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On Election Day: Hope for the best, but prepare for the worst

Officials and voters must be vigilant about disruption and intimidation at the polls, and about any premature claims of victory.

Marina Ortega waited in line to cast her ballot during early voting at Boston City Hall on Oct. 29.Jessica Rinaldi/Globe Staff

President Trump’s goal for the election is unambiguous — grab four more years in the White House by any means necessary. Law enforcement and elections officials must take the president, who is emboldening voter intimidation and suppression, at his word.

Luckily, in Massachusetts, this has not escaped officials’ notice. “My office has been involved with regular election security meetings with state and local law enforcement, the Executive Office of Public Safety, first responders, secretary of state’s office, as well as civil rights groups to make sure we have a secure and safe election,” Massachusetts Attorney General Maura Healey told the Globe editorial board.


Her office has set up an election protection hotline that will be “fully staffed” on Election Day. “If anyone experiences any sort of verbal or physical harassment or threat while they’re attempting to vote, or any interference with their right to vote, people can call the hotline and speak directly to our civil rights division,” Healey said.

For weeks, Trump has called on his supporters to enlist as an “army” of poll watchers. He intentionally tosses around militaristic terms, with their unsubtle hints of warfare and violence. Jim Lyons, Massachusetts Republican Party chairman, has also called on poll watchers to “minimize any risk of fraud,” despite the fact that voter fraud is exceedingly rare.

Trump and too many in the GOP are evoking a not-too-distant past when threats of racist violence at the polls denied many Black people their full participation in democracy. The president wants fewer people to vote; that, he seems to believe, is his best path to reelection.

In Virginia, a small group of chanting and flag-waving Trump supporters have tried to disrupt early voting. There was a similar ruckus in Hialeah, Fla., with people holding Trump banners and a caravan of trucks. There have been no incidents in Massachusetts. Still, what may or may not occur at the polls on Election Day isn’t the only point of concern for officials — or voters. According to a Public Religion Research Institute poll, 77 percent of Americans are worried about a peaceful transfer of power if Trump loses. Even more, 86 percent, fear violent protests may erupt after the election.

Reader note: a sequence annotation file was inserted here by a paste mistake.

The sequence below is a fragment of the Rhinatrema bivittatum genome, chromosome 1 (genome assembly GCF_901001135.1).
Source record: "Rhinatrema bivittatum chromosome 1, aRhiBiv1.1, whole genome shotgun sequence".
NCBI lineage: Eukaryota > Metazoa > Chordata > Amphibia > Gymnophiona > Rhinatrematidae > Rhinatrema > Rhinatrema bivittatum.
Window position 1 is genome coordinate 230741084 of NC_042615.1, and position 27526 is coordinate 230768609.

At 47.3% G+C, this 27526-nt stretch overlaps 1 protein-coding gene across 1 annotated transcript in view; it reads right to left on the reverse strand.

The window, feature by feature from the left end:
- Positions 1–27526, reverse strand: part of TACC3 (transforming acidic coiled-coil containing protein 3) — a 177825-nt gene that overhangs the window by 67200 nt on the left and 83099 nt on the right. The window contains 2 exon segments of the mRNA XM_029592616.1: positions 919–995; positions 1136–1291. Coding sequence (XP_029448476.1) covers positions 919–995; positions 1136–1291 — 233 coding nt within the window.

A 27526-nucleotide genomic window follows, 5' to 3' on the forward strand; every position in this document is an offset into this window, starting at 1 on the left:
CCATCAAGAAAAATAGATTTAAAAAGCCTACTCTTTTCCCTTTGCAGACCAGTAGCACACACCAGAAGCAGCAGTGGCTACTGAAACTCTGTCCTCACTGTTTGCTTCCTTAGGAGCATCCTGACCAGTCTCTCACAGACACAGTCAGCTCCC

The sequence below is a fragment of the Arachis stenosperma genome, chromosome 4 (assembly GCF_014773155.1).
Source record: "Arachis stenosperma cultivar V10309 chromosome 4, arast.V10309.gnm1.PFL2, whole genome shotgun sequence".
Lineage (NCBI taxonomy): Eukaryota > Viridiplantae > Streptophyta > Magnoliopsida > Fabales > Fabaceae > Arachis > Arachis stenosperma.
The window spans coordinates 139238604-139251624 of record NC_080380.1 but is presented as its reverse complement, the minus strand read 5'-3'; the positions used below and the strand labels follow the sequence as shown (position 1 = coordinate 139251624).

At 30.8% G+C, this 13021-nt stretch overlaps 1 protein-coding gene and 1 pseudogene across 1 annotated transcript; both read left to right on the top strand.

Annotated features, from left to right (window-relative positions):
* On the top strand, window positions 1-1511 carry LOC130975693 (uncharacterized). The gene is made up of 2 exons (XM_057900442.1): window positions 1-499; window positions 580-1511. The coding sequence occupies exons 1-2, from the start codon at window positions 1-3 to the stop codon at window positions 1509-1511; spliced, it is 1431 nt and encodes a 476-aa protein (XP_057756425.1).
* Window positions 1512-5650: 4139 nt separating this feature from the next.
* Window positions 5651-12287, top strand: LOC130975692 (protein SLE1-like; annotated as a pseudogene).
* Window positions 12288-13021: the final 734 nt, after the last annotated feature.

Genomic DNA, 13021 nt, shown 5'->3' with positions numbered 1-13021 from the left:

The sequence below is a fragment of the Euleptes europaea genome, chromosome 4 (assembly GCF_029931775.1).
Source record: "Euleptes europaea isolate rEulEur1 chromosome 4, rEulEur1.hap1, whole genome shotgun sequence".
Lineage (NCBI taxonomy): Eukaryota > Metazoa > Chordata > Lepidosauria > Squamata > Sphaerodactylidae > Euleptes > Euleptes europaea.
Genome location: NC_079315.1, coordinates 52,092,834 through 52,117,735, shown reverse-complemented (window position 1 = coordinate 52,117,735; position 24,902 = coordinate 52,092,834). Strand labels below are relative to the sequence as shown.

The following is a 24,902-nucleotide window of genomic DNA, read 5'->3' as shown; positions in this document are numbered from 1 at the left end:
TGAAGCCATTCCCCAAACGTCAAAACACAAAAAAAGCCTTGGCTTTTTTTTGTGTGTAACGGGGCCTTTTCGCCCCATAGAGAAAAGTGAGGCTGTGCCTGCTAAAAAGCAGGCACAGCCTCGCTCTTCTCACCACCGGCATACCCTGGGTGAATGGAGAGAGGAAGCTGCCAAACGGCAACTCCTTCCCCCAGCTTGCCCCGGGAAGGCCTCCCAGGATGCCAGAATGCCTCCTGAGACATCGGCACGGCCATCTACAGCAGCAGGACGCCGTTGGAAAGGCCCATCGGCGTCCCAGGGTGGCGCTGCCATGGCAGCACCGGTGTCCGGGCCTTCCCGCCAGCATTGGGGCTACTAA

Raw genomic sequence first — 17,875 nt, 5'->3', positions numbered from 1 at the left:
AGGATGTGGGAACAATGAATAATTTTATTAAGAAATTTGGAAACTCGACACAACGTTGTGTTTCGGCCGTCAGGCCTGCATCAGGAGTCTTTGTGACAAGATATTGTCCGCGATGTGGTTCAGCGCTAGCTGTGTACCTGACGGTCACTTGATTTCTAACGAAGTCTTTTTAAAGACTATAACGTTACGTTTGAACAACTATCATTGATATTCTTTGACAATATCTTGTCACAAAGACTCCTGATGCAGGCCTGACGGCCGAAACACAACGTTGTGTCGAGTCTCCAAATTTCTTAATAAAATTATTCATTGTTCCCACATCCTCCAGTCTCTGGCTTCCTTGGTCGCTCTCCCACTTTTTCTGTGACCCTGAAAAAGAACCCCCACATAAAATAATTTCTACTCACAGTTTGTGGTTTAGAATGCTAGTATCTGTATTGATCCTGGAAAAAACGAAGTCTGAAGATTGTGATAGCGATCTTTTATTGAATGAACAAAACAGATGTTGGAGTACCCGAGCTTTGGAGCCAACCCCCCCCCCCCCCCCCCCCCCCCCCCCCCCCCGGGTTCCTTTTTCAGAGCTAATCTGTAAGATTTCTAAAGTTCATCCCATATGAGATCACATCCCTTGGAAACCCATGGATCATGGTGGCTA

Instead of allaying those fears as a normal president would, Trump has refused to commit to a smooth transition if Joe Biden is elected.

“I worry about the time after polls close and the count is continuing. It’s a time that will be a challenge and people will need to be patient and calm,” Healey said.

Trump wants the vote count stopped by midnight on election night. With a record number of absentee ballots expected, the final tally won’t be available that quickly. But Trump is already showing his hand — if things don’t go his way, he will likely use those days after the election to sow doubts about the process and its result.

“I’m concerned that some may hear that message, then take action to protest the continuing count,” Healey said. “We’ve seen ugly incidents of white supremacists out there and others looking to intimidate.”

Never before has a president used such blatant treachery and deception to upend an election. Without a shred of evidence, Trump has repeatedly and falsely denigrated mail-in voting as an invitation for fraud, an oft-repeated Republican myth.


Along with its GOP surrogates, the Trump campaign turned to the courts in several states to restrict how long ballots can be counted after Election Day. The Supreme Court thwarted Trump in Pennsylvania and North Carolina, where longer deadlines to count mail-in ballots will be allowed.

In Nevada, absentee ballots are already being counted. But Trump and the state’s Republican Party are suing to stop the count in Nevada’s largest county, which includes Las Vegas, until what they call a “meaningful” election observation plan can be installed.

For this election and its aftermath, officials, and voters can hope for the best but must prepare for the worst. That has been the unspoken mantra of 2020. It also comes with difficulties. Officials need to be vigilant and give voters a sense of security at the polls. Yet they can’t overplay unknown threats to the point that they might scare people away. That, too, would play into Trump’s voter suppression plans.

“My messaging is, ‘Look, everyone is entitled to vote. We’re going to protect your ability to go vote. Don’t be afraid to vote,’ ” Healey said. “It will be safe and secure, and you can trust that your vote will be tabulated so that we get a complete and full result. And we will prosecute any and all threats of voter intimidation and suppression.”

For voters, the onus is to report attempts to suppress the vote, and to be skeptical of Trump’s claims on and after Election Day.


To report voter intimidation or suppression in Massachusetts, contact the attorney general’s office at 617-963-2917.

Editorials represent the views of the Boston Globe Editorial Board. Follow us on Twitter at @GlobeOpinion.